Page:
In any case, each style of organic viticulture lays the claim to making a wine that is “better” for you and “better” for the earth. There is something to be said for having fewer chemicals and whatnot added to your body (my wife has a policy of “if I have trouble pronouncing it, it isn’t going into my body.”) However, data on the long-term effects of consuming/producing these types of wines are still pending.

Yarden’s Odem Chardonnay falls into the “practicing” organic category. That means that, while there are no chemical fertilizers or pesticides used, there may be added sulfites, laboratory yeasts used for fermentation, etc. Also, they were not able to file the papers with the USDA in time for the 2009 vintage to be certified as organic, though they do practice organic viticulture.

On first taste, I was underwhelmed. My palate does not typically go for oaky, buttery chardonnay (though I know many people do enjoy it), and that was all I could taste initially. However, I tried it again a few hours later and it had changed dramatically for the better. While the oak and butter were still there, it was balanced with a nice apple and pear note as well as some minerality that was reminiscent of a good Chablis. The oak and butter had become accent notes to the total product (which is how I love my Chard!).

While the Odem Chardonnay is great on its own as a mid-afternoon/evening sipper, I could also see it paired with a turkey hash or a boulliabaisse. Most fish, even heavier and fattier fishes, are too delicately flavored (the one exception may be cedar plank salmon and related dishes), and on the other extreme, most red meats are too rich and will overpower the wine. The happy medium would be a poultry dish with some good spice. This wine retails for around $22 and is a fantastic addition for a catchall chardonnay.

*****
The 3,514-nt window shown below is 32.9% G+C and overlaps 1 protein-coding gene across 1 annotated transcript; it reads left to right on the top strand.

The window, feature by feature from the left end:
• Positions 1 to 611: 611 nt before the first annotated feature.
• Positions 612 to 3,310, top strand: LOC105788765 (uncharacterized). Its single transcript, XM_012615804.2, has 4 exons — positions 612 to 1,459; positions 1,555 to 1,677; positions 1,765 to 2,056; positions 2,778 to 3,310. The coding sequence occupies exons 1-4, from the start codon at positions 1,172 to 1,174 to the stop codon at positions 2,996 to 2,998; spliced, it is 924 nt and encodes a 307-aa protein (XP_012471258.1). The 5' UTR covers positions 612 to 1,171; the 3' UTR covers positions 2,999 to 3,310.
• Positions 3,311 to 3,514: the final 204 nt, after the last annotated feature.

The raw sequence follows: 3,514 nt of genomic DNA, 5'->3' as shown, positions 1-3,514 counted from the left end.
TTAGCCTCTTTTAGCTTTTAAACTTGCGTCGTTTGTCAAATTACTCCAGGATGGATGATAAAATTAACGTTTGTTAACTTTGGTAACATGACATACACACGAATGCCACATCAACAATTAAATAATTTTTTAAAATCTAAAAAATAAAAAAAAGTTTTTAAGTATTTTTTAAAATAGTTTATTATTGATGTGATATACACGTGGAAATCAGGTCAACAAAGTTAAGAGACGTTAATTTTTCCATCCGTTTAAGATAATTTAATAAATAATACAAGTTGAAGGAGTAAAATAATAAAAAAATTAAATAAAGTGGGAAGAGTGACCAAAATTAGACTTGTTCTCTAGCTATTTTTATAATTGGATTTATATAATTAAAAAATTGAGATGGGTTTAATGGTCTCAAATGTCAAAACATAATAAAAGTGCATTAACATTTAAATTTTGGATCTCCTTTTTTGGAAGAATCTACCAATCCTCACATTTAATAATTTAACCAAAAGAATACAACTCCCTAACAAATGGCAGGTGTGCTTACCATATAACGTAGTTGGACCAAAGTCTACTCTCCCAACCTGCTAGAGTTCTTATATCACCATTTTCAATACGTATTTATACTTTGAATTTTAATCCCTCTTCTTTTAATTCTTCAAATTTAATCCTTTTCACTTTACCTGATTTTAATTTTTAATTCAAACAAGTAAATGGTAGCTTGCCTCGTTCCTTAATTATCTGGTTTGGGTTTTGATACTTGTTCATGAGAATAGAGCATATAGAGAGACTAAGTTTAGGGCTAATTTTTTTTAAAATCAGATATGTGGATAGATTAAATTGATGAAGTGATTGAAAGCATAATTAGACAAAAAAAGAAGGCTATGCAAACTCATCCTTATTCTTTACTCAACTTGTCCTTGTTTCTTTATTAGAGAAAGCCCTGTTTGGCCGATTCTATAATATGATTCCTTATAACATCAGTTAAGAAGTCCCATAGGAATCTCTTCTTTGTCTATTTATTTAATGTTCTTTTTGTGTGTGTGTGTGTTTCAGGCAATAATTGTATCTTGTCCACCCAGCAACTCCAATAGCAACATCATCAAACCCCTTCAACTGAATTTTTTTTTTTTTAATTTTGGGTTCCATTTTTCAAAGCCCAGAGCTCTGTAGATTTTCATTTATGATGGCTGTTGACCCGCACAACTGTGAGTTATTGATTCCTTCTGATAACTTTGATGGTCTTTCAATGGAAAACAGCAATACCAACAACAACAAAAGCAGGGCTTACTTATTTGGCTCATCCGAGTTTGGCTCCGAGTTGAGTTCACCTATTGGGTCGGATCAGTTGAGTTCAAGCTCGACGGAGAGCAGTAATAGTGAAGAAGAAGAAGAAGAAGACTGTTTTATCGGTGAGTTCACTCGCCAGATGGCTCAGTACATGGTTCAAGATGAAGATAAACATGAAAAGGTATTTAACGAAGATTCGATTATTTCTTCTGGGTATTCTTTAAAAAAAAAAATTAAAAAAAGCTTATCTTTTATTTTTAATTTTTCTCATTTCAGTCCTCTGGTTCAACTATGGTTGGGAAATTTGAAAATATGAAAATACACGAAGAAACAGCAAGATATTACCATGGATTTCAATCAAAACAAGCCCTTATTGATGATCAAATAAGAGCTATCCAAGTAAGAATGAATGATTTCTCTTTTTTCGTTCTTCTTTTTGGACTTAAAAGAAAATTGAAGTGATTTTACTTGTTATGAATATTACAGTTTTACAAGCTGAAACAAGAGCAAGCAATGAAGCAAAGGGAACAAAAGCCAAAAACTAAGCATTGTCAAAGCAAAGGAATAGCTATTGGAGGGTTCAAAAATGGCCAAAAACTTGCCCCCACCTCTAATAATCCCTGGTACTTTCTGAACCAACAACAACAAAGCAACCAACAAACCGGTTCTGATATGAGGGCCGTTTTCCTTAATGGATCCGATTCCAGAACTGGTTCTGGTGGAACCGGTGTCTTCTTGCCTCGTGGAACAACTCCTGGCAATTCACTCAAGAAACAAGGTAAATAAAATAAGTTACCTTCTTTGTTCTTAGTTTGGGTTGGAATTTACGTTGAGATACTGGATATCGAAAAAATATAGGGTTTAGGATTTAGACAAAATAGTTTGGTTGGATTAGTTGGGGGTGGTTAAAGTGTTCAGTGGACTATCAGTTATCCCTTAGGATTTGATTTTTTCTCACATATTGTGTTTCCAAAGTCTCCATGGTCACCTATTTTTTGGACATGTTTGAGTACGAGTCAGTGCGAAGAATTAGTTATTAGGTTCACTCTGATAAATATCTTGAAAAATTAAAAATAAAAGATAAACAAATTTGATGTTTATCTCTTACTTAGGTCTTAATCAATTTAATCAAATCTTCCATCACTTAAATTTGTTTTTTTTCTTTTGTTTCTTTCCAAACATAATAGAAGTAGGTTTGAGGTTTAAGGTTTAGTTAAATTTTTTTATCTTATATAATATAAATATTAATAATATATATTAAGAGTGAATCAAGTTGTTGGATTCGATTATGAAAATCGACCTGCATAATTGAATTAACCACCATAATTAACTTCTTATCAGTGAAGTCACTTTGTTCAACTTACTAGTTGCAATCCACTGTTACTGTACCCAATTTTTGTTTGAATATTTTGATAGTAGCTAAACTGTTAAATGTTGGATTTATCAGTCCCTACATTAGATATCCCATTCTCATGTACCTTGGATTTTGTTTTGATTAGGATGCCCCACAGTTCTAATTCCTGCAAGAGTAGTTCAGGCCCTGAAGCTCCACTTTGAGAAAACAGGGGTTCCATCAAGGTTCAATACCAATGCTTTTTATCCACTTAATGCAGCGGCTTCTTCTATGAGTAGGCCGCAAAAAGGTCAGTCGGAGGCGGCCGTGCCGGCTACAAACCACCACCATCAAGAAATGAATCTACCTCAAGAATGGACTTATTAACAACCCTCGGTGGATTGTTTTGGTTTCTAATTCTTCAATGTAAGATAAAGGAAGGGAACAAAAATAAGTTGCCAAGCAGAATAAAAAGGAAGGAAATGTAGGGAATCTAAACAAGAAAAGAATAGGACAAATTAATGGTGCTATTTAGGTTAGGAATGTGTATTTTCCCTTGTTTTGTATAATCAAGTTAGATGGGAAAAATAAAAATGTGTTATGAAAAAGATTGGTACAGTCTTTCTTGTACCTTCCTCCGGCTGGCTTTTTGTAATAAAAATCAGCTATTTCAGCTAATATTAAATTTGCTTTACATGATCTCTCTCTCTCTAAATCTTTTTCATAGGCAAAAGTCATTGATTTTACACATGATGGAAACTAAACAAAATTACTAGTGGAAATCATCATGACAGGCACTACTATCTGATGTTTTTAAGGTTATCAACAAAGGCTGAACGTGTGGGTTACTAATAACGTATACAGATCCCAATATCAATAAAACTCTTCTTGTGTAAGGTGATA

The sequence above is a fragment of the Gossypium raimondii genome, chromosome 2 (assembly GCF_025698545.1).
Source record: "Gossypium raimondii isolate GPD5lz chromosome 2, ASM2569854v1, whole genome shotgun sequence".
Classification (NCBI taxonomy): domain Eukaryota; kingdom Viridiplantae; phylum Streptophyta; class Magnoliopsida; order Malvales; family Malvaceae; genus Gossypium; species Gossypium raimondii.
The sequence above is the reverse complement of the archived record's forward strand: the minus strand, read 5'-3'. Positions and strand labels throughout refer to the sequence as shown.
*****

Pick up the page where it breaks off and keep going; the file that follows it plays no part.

Categories: Israel, Organic, Yarden

Yatir Viognier, Israel

April 4, 2011 Leave a comment

Following on the heels of yesterday’s Alexander Sandro post, here’s another premier Israeli winery putting out fantastic wines. Today, we are looking at Yatir winery and their Viognier wine.

The Viognier grape is, while ancient, a relative newcomer to the popular wine market; until the last 5 or so years, it was relegated to the domain of wine geeks and those who enjoyed obscure wines. Viognier has its origins in France’s Rhone Valley (as is Syrah, Grenache, Mourvedre, and a host of other grapes). In fact, in Northern Rhone’s districts of Condrieu and Chateau-Grillet, Viognier is the only white grape allowed by law in order to get the AOC designation.

Part of the reason that Viognier is/was so obscure is that it’s a very different wine than the three main whites in the popular wine world: Sauvignon Blanc, Chardonnay and Riesling). First, the nose tends to be EXTREMELY aromatic with tropical fruits like papaya and lychee are dominant. The Viogniers I’ve come across have been aged in stainless steel so I am not too experienced with the effect oak aging would have on the wine (hint: kosher winemakers that may be reading this blog: make an oak aged Viognier so we can see the effect! Preferrably not new oak.)

However, despite the obscurity, or perhaps because of it, I am a big fan of Viognier. All too often at the store, I will hear “I don’t like white wine because…” and the reason is usually because the client doesn’t like California Chardonnay, New Zealand Sauvignon Blanc or German Riesling, and thinks that all of white wine is limited to these three varietals. (In fact, in Italy there are literally dozens, if not hundreds, of indigenous varietals both red and white, that we never see in America, kosher or otherwise).